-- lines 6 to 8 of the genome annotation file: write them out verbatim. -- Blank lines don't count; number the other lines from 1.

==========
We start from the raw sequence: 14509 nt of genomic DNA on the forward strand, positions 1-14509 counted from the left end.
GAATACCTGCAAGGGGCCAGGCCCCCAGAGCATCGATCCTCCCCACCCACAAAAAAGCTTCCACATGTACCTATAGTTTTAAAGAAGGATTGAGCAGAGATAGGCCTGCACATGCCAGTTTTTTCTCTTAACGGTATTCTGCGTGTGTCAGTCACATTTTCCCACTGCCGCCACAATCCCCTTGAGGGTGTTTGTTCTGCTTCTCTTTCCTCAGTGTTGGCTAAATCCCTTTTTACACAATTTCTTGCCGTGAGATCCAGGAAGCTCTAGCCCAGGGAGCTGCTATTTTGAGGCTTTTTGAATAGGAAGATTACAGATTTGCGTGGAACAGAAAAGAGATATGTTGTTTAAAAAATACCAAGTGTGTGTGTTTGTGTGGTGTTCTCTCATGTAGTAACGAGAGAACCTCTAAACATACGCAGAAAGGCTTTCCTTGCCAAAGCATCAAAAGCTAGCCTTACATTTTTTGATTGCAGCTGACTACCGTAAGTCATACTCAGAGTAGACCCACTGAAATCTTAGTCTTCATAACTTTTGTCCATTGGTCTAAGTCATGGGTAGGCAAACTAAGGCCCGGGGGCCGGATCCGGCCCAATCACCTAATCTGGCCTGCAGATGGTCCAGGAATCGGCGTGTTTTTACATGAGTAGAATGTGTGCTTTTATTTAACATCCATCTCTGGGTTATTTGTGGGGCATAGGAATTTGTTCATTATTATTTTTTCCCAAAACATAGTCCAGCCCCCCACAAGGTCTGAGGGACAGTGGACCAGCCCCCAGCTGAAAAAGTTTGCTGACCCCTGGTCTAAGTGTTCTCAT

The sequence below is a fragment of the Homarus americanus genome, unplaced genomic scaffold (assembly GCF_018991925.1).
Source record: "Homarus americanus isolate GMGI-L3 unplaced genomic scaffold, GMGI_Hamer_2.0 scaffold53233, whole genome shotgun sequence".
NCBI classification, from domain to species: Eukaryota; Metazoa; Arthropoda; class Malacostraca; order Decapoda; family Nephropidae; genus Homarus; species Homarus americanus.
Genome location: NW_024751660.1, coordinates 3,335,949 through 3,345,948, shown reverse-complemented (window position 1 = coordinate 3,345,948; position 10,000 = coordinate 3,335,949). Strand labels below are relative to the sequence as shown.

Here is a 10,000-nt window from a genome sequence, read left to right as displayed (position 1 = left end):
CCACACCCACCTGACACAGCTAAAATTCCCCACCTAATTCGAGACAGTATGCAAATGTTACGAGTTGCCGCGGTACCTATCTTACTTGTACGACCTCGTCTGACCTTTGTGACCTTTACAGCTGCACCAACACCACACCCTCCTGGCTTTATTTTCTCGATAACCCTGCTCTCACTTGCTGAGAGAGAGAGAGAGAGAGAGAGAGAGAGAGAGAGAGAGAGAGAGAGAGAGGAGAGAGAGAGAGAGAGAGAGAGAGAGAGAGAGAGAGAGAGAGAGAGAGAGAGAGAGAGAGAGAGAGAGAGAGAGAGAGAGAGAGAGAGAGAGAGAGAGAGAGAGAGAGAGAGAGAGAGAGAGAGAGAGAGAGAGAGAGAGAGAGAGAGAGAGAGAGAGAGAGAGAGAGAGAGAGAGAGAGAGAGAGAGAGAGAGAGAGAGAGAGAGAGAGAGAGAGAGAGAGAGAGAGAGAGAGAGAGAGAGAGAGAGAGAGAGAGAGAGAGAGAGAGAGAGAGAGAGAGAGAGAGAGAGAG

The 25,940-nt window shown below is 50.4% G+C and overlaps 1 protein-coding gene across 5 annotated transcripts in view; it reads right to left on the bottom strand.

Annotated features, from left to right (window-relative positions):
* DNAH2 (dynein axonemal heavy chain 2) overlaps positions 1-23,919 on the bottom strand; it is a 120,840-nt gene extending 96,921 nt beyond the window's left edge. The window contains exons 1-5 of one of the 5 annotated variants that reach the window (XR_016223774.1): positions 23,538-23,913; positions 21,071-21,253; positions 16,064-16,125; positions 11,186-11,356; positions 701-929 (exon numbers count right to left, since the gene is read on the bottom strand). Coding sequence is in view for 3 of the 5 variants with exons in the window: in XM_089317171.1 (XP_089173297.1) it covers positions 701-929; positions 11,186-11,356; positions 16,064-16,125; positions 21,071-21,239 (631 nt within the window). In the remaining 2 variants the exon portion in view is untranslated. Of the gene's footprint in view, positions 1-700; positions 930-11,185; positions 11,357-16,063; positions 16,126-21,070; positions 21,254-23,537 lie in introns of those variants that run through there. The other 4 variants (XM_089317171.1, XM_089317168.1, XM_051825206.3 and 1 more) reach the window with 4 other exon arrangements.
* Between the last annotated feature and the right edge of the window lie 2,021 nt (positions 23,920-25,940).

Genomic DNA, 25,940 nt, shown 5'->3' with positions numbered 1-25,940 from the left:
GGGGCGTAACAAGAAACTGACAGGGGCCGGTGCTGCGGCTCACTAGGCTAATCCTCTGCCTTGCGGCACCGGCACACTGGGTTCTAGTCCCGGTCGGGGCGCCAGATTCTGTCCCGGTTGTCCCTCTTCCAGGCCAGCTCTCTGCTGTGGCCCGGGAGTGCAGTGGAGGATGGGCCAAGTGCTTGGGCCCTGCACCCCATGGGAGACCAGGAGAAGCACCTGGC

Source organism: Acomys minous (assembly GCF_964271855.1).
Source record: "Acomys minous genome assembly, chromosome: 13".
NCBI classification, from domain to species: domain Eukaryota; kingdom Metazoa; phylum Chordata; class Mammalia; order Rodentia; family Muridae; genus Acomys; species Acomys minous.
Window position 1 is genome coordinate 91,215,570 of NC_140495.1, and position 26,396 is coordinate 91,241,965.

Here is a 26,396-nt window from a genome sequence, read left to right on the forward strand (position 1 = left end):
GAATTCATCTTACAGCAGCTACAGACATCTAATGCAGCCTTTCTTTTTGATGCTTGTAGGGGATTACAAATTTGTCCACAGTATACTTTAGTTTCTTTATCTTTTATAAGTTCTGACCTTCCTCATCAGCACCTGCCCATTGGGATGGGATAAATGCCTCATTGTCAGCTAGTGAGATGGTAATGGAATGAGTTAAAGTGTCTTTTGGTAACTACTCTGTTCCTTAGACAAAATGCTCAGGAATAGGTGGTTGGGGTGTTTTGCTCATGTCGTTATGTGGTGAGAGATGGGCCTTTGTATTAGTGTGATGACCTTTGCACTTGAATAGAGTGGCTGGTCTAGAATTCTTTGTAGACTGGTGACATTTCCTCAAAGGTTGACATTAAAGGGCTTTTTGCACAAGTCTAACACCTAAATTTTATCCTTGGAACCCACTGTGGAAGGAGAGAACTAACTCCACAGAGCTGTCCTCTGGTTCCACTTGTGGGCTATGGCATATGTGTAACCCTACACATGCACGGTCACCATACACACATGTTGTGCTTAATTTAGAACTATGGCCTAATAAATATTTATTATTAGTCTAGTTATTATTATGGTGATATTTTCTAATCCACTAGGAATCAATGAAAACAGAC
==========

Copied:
Genome location: NW_024751660.1, coordinates 3,335,949 through 3,345,948, shown reverse-complemented (window position 1 = coordinate 3,345,948; position 10,000 = coordinate 3,335,949). Strand labels below are relative to the sequence as shown.

Here is a 10,000-nt window from a genome sequence, read left to right as displayed (position 1 = left end):
CCACACCCACCTGACACAGCTAAAATTCCCCACCTAATTCGAGACAGTATGCAAATGTTACGAGTTGCCGCGGTACCTATCTTACTTGTACGACCTCGTCTGACCTTTGTGACCTTTACAGCTGCACCAACACCACACCCTCCTGGCTTTATTTTCTCGATAACCCTGCTCTCACTTGCTGAGAGAGAGAGAGAGAGAGAGAGAGAGAGAGAGAGAGAGAGAGAGAGAGAGGAGAGAGAGAGAGAGAGAGAGAGAGAGAGAGAGAGAGAGAGAGAGAGAGAGAGAGAGAGAGAGAGAGAGAGAGAGAGAGAGAGAGAGAGAGAGAGAGAGAGAGAGAGAGAGAGAGAGAGAGAGAGAGAGAGAGAGAGAGAGAGAGAGAGAGAGAGAGAGAGAGAGAGAGAGAGAGAGAGAGAGAGAGAGAGAGAGAGAGAGAGAGAGAGAGAGAGAGAGAGAGAGAGAGAGAGAGAGAGAGAGAGAGAGAGAGAGAGAGAGAGAGAGAGAGAGAGAGAGAGAGAGAGAGAGAG